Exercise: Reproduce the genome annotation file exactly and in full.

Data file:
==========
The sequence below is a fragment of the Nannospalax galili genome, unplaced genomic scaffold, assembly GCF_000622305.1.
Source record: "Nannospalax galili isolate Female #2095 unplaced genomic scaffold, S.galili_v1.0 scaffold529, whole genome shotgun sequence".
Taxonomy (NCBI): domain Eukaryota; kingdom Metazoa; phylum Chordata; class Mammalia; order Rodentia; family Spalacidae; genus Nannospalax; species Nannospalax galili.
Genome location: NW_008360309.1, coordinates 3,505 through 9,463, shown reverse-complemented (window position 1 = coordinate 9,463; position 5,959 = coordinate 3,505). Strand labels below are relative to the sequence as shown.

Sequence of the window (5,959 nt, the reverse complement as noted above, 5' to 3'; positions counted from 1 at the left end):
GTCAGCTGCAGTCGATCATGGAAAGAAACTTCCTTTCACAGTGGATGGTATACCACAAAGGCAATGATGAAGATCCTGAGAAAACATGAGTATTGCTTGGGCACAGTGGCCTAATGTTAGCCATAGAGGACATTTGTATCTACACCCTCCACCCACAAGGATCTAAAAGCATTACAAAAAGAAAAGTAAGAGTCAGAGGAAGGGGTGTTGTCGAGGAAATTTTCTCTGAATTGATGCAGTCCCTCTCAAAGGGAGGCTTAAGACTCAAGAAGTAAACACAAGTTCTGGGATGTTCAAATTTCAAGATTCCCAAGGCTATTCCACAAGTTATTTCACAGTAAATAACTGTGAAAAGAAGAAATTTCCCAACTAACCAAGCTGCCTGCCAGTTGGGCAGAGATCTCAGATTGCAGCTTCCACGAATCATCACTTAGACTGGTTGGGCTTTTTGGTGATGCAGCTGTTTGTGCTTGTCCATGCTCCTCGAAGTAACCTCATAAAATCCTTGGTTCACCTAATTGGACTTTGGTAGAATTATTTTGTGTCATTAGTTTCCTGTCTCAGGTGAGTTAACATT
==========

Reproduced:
The sequence below is a fragment of the Nannospalax galili genome, unplaced genomic scaffold, assembly GCF_000622305.1.
Source record: "Nannospalax galili isolate Female #2095 unplaced genomic scaffold, S.galili_v1.0 scaffold529, whole genome shotgun sequence".
Taxonomy (NCBI): domain Eukaryota; kingdom Metazoa; phylum Chordata; class Mammalia; order Rodentia; family Spalacidae; genus Nannospalax; species Nannospalax galili.
Genome location: NW_008360309.1, coordinates 3,505 through 9,463, shown reverse-complemented (window position 1 = coordinate 9,463; position 5,959 = coordinate 3,505). Strand labels below are relative to the sequence as shown.

Sequence of the window (5,959 nt, the reverse complement as noted above, 5' to 3'; positions counted from 1 at the left end):
GTCAGCTGCAGTCGATCATGGAAAGAAACTTCCTTTCACAGTGGATGGTATACCACAAAGGCAATGATGAAGATCCTGAGAAAACATGAGTATTGCTTGGGCACAGTGGCCTAATGTTAGCCATAGAGGACATTTGTATCTACACCCTCCACCCACAAGGATCTAAAAGCATTACAAAAAGAAAAGTAAGAGTCAGAGGAAGGGGTGTTGTCGAGGAAATTTTCTCTGAATTGATGCAGTCCCTCTCAAAGGGAGGCTTAAGACTCAAGAAGTAAACACAAGTTCTGGGATGTTCAAATTTCAAGATTCCCAAGGCTATTCCACAAGTTATTTCACAGTAAATAACTGTGAAAAGAAGAAATTTCCCAACTAACCAAGCTGCCTGCCAGTTGGGCAGAGATCTCAGATTGCAGCTTCCACGAATCATCACTTAGACTGGTTGGGCTTTTTGGTGATGCAGCTGTTTGTGCTTGTCCATGCTCCTCGAAGTAACCTCATAAAATCCTTGGTTCACCTAATTGGACTTTGGTAGAATTATTTTGTGTCATTAGTTTCCTGTCTCAGGTGAGTTAACATT